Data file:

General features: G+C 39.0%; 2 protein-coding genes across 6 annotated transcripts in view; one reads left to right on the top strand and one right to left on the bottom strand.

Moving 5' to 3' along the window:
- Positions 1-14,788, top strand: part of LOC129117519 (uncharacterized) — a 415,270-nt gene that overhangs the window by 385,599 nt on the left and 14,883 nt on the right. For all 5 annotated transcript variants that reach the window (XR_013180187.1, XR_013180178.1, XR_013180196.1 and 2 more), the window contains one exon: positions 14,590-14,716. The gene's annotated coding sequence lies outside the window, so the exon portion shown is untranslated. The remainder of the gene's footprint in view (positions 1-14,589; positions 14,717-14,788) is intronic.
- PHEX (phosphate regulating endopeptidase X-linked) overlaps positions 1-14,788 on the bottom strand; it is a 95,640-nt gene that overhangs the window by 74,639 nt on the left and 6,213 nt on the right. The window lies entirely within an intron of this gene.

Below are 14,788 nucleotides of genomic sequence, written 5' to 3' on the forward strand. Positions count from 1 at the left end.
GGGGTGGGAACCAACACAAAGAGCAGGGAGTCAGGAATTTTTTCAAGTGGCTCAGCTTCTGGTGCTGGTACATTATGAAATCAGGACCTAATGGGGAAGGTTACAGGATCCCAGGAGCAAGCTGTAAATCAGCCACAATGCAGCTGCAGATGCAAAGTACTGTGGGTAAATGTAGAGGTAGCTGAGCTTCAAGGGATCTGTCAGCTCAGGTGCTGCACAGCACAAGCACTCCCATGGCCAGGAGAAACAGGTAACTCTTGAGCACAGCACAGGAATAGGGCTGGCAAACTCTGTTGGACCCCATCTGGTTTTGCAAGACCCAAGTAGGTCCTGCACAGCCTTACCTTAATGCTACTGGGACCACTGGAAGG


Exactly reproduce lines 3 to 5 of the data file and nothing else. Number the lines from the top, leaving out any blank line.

- Positions 1-14,788, top strand: part of LOC129117519 (uncharacterized) — a 415,270-nt gene that overhangs the window by 385,599 nt on the left and 14,883 nt on the right. For all 5 annotated transcript variants that reach the window (XR_013180187.1, XR_013180178.1, XR_013180196.1 and 2 more), the window contains one exon: positions 14,590-14,716. The gene's annotated coding sequence lies outside the window, so the exon portion shown is untranslated. The remainder of the gene's footprint in view (positions 1-14,589; positions 14,717-14,788) is intronic.
- PHEX (phosphate regulating endopeptidase X-linked) overlaps positions 1-14,788 on the bottom strand; it is a 95,640-nt gene that overhangs the window by 74,639 nt on the left and 6,213 nt on the right. The window lies entirely within an intron of this gene.

Below are 14,788 nucleotides of genomic sequence, written 5' to 3' on the forward strand. Positions count from 1 at the left end.